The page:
TheNona wrote:
Can you please elaborate more , Zarrou ? I still do not understand , and the line in red tricks me a lot .
Thanks in advance
The pattern:
\(\frac{1}{2},-\frac{1}{4},\frac{1}{8},-\frac{1}{16},...\)
We have to sum those elements so:
\(\frac{1}{2}-\frac{1}{4}+\frac{1}{8}-\frac{1}{16}+...\)
The first term is \(\frac{1}{2}\), to this we subtract 1/4, to the result we add 1/8, and so on
As you see the operations involve smaller and smaller term each time. The first thing to notice here is that the sum will be <1/2, we can easily see this:
\(\frac{1}{2}-\frac{1}{4}=\frac{1}{4}\) and the operations will not produce a result >1/2. Hope it's clear here: the numbers decrease too rapidly to produce a result as big as the first term!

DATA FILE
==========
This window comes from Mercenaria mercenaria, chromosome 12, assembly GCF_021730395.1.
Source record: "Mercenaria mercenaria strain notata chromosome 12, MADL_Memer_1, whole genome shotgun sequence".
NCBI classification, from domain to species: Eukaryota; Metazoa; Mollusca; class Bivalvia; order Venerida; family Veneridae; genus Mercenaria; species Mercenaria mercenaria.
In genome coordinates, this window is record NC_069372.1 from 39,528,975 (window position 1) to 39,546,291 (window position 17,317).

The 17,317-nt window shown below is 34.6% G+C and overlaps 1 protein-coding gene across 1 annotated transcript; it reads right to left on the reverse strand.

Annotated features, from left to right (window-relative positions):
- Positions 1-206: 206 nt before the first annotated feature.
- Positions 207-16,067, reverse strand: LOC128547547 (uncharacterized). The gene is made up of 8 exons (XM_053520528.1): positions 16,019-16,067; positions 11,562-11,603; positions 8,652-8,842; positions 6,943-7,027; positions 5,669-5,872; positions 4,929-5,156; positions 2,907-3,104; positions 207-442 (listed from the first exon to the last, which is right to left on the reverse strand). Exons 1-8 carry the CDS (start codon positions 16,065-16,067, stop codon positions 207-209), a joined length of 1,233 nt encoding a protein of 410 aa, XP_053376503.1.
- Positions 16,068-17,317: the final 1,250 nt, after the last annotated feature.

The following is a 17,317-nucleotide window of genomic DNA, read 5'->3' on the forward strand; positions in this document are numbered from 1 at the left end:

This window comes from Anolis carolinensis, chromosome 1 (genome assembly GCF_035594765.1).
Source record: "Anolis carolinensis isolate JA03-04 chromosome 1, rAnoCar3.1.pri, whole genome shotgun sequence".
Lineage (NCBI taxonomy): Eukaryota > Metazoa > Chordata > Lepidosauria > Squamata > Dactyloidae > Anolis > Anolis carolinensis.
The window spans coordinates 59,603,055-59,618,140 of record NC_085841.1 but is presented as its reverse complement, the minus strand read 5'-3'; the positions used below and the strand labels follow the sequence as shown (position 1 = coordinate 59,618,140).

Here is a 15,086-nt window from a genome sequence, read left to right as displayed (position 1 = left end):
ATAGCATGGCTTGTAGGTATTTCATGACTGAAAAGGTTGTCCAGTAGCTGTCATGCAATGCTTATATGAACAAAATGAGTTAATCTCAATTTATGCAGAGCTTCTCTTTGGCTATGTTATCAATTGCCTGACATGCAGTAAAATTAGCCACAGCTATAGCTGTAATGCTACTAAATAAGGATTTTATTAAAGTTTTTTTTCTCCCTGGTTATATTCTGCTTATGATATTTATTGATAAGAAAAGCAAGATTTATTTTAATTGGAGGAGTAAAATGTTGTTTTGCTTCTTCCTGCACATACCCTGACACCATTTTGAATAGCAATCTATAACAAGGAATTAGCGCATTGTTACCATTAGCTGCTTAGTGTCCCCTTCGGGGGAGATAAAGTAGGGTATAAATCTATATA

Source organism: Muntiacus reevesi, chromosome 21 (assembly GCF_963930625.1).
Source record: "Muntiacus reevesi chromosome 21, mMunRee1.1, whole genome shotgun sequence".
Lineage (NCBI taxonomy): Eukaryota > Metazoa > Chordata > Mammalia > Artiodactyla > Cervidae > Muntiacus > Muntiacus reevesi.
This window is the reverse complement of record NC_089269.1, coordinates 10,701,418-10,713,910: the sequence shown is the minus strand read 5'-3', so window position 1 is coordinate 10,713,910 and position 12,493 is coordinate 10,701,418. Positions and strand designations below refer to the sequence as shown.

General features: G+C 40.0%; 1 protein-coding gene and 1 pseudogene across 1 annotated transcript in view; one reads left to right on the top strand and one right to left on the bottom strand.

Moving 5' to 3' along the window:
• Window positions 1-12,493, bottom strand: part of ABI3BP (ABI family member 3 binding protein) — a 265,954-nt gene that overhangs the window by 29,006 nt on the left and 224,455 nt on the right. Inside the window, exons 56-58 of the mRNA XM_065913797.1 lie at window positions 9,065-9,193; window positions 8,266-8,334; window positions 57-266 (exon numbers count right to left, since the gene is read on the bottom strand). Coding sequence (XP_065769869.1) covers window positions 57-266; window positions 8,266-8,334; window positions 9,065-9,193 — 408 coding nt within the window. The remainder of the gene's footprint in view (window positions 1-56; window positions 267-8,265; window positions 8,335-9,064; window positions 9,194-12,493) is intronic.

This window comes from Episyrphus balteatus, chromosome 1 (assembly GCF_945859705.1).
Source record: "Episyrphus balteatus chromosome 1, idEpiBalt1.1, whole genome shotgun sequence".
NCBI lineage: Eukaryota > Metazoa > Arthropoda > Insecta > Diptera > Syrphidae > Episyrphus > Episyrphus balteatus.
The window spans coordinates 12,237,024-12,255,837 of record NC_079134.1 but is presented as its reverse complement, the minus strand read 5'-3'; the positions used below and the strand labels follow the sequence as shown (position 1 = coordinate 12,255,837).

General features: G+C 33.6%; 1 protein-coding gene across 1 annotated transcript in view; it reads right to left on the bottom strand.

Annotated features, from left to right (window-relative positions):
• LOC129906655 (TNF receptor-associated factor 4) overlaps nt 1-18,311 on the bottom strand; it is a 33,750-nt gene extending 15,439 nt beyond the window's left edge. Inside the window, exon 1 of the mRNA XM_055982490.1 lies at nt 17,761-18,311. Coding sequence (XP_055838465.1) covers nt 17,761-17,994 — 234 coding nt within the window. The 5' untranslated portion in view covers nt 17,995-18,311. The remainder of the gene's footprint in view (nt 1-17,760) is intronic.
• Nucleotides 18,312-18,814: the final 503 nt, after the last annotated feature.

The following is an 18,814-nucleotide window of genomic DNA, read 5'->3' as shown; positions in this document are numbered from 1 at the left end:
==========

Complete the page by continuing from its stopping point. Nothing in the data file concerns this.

Now we are left with D and E: the only 2 option which result is <1/2. And the question is: will the sum be less than 1/4?
We have to find an easy way to see this, consider this fact:
\(\frac{1}{2},-\frac{1}{4},\frac{1}{8},-\frac{1}{16},...\)
take the sum of couple of terms: 1st with 2nd, 3rd with 4th, and so on...
The result will be positive for each couple, lets take a look:\(\frac{1}{2}-\frac{1}{4}=\frac{1}{4}\) for the first one, \(+\frac{1}{8}-\frac{1}{16}=\frac{1}{16}(>0)\) and so on.
The thing to take away here is: 1/4+(num>0)+(num>0)+... will NOT be less than 1/4, how could it be if all numbers are positive?
So the sum will be GREATER than 1/4 and LESSER than 1/4.
Hope everything is clear now, I have been as exhaustive as possible, let me know